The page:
2. Love Warrior
To begin, I love the work that Glennon Doyle Melton is doing in this world. It's brave and necessary. If I accomplish a tenth of what's she's done for compassion, feminism, young women, raising money for refugees, and overall humanity, I'll be in good shape. That being said, I didn't love Love Warrior. I think the story is important and I'm glad she told it. My beef is mostly with the writing style. Since I was reading this for a craft writing course, I had to keep my eye on the prize. Melton relies so heavily on telling over showing that it pulled me out of her story. There were places where she summarized huge swaths of her life that I felt could've been better illustrated via scenes. I know I'm in the minority here so I encourage you to read it and decide for yourself.
3. Meister Eckhart, from Whom God Hid Nothing: Sermons, Writings, and Sayings
I was starting to feel like I was coming across a quote by Meister Eckhart in almost everything that I read, so I decided to go to the source. This is a good starter collection of his main writings. Eckhart is a famous Christian mystic. If you're into this sort of thing, which I am, this is has a lot to offer the spiritual seeker.
4. The Only Astrology Book You'll Ever Need
I'm tearing through astrology books right now and since I just had my first reading with a real astrologer this is sure to continue. I love astrology. I love everything about it. #Obsessed This is not my favorite astrology book thus far. It felt a little bit fluffy in places as if it was mainly meant to appeal to the masses, which I think it was. If you are completely new to astrology and looking for a light overview, this will work for you. If you are looking to go a bit deeper, check out the other astrology books that I've reviewed.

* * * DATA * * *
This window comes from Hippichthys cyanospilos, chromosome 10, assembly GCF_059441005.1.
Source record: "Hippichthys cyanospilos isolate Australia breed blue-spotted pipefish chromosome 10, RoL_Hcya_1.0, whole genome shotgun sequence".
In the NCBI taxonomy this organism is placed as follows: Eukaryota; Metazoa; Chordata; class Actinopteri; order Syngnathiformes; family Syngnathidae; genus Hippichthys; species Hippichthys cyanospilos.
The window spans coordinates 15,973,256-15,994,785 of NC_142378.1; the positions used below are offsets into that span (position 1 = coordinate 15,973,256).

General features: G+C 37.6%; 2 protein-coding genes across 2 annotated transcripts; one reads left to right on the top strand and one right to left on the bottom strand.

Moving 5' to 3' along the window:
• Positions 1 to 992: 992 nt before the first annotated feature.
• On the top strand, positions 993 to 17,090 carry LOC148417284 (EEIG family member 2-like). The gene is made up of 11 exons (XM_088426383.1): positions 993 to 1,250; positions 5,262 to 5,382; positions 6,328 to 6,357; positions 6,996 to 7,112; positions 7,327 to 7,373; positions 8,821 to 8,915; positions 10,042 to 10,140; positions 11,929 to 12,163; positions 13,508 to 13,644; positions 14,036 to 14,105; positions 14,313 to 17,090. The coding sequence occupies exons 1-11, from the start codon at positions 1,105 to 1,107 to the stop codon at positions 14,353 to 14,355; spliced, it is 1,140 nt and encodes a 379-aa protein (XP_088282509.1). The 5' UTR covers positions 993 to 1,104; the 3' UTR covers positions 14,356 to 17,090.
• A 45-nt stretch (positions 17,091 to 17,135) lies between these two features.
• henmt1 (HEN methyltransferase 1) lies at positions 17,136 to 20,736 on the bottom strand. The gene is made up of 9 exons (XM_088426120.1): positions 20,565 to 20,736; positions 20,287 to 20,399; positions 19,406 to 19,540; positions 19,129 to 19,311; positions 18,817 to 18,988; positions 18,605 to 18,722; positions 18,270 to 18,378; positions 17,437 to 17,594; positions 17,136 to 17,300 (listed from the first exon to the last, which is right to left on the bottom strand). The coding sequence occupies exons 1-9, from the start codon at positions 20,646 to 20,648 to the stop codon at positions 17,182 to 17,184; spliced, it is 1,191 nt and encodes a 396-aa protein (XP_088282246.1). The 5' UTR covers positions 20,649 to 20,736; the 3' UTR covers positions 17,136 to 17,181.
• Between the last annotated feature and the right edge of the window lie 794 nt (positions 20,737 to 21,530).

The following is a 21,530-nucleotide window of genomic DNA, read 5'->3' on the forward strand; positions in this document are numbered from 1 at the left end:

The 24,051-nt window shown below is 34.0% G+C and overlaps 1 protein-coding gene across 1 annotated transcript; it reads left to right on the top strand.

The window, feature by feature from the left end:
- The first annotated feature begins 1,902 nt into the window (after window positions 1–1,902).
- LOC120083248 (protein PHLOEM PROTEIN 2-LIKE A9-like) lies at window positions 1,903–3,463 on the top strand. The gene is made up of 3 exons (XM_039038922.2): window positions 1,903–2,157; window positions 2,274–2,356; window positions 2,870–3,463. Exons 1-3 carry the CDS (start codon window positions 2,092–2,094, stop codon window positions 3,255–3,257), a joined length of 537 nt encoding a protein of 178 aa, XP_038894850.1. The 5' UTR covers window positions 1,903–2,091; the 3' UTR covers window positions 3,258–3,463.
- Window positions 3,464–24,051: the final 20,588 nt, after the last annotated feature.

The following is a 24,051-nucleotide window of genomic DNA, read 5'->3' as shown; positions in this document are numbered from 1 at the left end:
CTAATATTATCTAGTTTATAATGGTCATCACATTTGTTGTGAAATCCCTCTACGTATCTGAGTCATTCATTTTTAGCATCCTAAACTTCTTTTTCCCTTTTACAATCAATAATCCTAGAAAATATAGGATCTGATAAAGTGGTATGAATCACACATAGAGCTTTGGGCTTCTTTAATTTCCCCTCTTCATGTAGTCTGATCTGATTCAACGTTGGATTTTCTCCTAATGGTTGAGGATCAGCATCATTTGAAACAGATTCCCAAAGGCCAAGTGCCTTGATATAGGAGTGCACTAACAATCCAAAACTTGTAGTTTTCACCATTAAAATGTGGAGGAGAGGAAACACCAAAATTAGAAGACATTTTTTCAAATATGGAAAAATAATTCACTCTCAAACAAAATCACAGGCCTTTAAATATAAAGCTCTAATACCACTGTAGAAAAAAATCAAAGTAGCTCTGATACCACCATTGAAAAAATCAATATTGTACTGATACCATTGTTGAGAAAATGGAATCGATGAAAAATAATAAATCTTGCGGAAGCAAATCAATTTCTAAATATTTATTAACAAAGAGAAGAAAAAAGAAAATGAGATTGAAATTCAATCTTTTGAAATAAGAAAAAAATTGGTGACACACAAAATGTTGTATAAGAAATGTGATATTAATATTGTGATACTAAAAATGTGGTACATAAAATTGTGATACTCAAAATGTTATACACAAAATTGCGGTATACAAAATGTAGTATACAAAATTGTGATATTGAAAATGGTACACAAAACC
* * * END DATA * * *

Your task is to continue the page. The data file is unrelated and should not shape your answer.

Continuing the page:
5. Big Little Lies
If you know my reading style you know that I don't finish a book that I'm not enjoying. I usually give a book fifty pages before I quit. I first read BLL about a year ago and gave up during the first chapter. I couldn't bring myself to care about the rich lady in heels who'd sprained her ankle. But then I saw the previews for the HBO adaptation of the book and I decided to give it another try because I have a strict rule that I have to read the book before watching the show/movie. I'm glad I did. Once I got past the first chapter it was a quick read with a compelling murder mystery whose solution I didn't see coming until the very end. I've watched two episodes of the show so far and I'm enjoying that too. And for the record, yes, I now care about the rich lady in heels.
6. Astrology for the Soul